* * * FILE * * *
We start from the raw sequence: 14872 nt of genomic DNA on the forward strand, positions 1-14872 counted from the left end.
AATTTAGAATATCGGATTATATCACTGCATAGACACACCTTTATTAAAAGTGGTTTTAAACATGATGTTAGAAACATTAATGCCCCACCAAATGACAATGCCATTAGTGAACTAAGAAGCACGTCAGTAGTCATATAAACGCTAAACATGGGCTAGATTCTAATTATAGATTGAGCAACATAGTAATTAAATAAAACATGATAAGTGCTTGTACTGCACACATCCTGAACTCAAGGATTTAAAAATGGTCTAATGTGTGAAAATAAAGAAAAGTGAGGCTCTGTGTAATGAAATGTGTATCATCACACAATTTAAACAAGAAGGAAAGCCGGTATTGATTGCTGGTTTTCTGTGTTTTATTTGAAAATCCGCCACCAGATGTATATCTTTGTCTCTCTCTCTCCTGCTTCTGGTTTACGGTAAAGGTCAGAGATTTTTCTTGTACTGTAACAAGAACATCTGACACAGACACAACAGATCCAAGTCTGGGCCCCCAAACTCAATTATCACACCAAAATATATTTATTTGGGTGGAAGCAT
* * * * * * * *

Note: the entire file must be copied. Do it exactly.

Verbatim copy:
We start from the raw sequence: 14872 nt of genomic DNA on the forward strand, positions 1-14872 counted from the left end.
AATTTAGAATATCGGATTATATCACTGCATAGACACACCTTTATTAAAAGTGGTTTTAAACATGATGTTAGAAACATTAATGCCCCACCAAATGACAATGCCATTAGTGAACTAAGAAGCACGTCAGTAGTCATATAAACGCTAAACATGGGCTAGATTCTAATTATAGATTGAGCAACATAGTAATTAAATAAAACATGATAAGTGCTTGTACTGCACACATCCTGAACTCAAGGATTTAAAAATGGTCTAATGTGTGAAAATAAAGAAAAGTGAGGCTCTGTGTAATGAAATGTGTATCATCACACAATTTAAACAAGAAGGAAAGCCGGTATTGATTGCTGGTTTTCTGTGTTTTATTTGAAAATCCGCCACCAGATGTATATCTTTGTCTCTCTCTCTCCTGCTTCTGGTTTACGGTAAAGGTCAGAGATTTTTCTTGTACTGTAACAAGAACATCTGACACAGACACAACAGATCCAAGTCTGGGCCCCCAAACTCAATTATCACACCAAAATATATTTATTTGGGTGGAAGCAT